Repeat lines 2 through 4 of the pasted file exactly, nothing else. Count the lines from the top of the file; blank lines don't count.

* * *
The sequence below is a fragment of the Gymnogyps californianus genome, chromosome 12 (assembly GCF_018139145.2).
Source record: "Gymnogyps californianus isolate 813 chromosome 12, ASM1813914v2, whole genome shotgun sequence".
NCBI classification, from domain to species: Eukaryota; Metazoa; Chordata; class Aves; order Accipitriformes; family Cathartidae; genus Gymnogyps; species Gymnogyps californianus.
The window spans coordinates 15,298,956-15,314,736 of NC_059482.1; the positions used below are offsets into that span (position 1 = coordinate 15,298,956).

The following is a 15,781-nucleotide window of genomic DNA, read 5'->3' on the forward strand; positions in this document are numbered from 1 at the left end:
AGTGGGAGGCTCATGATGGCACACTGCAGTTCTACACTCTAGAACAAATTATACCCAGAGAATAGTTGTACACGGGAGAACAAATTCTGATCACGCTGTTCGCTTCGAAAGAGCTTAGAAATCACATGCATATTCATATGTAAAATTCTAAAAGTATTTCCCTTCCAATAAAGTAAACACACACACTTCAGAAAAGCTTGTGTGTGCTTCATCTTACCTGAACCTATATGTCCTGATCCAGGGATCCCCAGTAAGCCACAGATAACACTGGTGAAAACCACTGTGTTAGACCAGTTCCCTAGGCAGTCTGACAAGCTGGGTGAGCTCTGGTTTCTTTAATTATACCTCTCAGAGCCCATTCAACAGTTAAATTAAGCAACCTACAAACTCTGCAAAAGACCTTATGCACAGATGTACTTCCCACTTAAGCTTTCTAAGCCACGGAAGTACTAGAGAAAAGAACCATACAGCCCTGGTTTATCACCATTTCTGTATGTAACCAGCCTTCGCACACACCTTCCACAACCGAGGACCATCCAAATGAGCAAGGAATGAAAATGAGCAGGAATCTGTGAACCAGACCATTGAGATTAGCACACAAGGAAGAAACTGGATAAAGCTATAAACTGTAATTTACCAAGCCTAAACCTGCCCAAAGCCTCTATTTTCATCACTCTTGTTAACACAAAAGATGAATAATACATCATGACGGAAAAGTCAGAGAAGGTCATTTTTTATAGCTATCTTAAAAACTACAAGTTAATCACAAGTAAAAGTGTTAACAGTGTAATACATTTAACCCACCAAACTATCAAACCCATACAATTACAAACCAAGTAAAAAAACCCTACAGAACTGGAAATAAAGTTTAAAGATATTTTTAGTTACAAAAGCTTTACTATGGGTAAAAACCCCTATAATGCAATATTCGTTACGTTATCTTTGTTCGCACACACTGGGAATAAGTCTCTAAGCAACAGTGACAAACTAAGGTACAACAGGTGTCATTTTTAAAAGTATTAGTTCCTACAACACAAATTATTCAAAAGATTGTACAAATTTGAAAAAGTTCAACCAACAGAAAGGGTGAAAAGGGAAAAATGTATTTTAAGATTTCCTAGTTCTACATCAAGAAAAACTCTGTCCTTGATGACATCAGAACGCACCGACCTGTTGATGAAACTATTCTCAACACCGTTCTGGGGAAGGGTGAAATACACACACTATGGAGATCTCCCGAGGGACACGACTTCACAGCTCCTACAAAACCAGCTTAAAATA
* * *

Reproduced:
Source record: "Gymnogyps californianus isolate 813 chromosome 12, ASM1813914v2, whole genome shotgun sequence".
NCBI classification, from domain to species: Eukaryota; Metazoa; Chordata; class Aves; order Accipitriformes; family Cathartidae; genus Gymnogyps; species Gymnogyps californianus.
The window spans coordinates 15,298,956-15,314,736 of NC_059482.1; the positions used below are offsets into that span (position 1 = coordinate 15,298,956).